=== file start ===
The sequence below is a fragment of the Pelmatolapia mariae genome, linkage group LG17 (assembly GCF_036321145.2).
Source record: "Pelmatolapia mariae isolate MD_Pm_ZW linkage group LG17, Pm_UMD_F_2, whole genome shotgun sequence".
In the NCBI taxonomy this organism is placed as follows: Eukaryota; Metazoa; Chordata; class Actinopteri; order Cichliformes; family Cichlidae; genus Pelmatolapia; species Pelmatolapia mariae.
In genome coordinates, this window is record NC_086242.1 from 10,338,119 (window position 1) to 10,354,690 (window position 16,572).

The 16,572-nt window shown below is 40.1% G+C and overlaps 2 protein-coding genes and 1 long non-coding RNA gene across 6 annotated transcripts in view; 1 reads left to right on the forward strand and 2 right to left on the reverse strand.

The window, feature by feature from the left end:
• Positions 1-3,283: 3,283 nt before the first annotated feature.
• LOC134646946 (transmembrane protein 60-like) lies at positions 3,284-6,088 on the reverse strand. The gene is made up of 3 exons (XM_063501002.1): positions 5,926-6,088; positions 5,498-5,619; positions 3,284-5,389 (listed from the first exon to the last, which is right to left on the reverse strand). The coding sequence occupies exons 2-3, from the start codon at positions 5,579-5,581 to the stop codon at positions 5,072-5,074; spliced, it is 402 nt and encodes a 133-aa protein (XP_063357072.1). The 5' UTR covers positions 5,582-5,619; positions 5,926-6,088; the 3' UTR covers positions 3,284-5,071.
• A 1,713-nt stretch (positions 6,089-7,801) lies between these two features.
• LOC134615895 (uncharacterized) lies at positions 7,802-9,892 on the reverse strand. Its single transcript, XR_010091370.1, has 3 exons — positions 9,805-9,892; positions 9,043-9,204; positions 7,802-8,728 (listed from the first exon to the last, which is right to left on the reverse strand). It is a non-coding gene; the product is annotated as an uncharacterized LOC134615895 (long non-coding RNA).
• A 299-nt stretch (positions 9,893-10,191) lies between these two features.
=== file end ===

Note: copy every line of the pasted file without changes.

The sequence below is a fragment of the Pelmatolapia mariae genome, linkage group LG17 (assembly GCF_036321145.2).
Source record: "Pelmatolapia mariae isolate MD_Pm_ZW linkage group LG17, Pm_UMD_F_2, whole genome shotgun sequence".
In the NCBI taxonomy this organism is placed as follows: Eukaryota; Metazoa; Chordata; class Actinopteri; order Cichliformes; family Cichlidae; genus Pelmatolapia; species Pelmatolapia mariae.
In genome coordinates, this window is record NC_086242.1 from 10,338,119 (window position 1) to 10,354,690 (window position 16,572).

The 16,572-nt window shown below is 40.1% G+C and overlaps 2 protein-coding genes and 1 long non-coding RNA gene across 6 annotated transcripts in view; 1 reads left to right on the forward strand and 2 right to left on the reverse strand.

The window, feature by feature from the left end:
• Positions 1-3,283: 3,283 nt before the first annotated feature.
• LOC134646946 (transmembrane protein 60-like) lies at positions 3,284-6,088 on the reverse strand. The gene is made up of 3 exons (XM_063501002.1): positions 5,926-6,088; positions 5,498-5,619; positions 3,284-5,389 (listed from the first exon to the last, which is right to left on the reverse strand). The coding sequence occupies exons 2-3, from the start codon at positions 5,579-5,581 to the stop codon at positions 5,072-5,074; spliced, it is 402 nt and encodes a 133-aa protein (XP_063357072.1). The 5' UTR covers positions 5,582-5,619; positions 5,926-6,088; the 3' UTR covers positions 3,284-5,071.
• A 1,713-nt stretch (positions 6,089-7,801) lies between these two features.
• LOC134615895 (uncharacterized) lies at positions 7,802-9,892 on the reverse strand. Its single transcript, XR_010091370.1, has 3 exons — positions 9,805-9,892; positions 9,043-9,204; positions 7,802-8,728 (listed from the first exon to the last, which is right to left on the reverse strand). It is a non-coding gene; the product is annotated as an uncharacterized LOC134615895 (long non-coding RNA).
• A 299-nt stretch (positions 9,893-10,191) lies between these two features.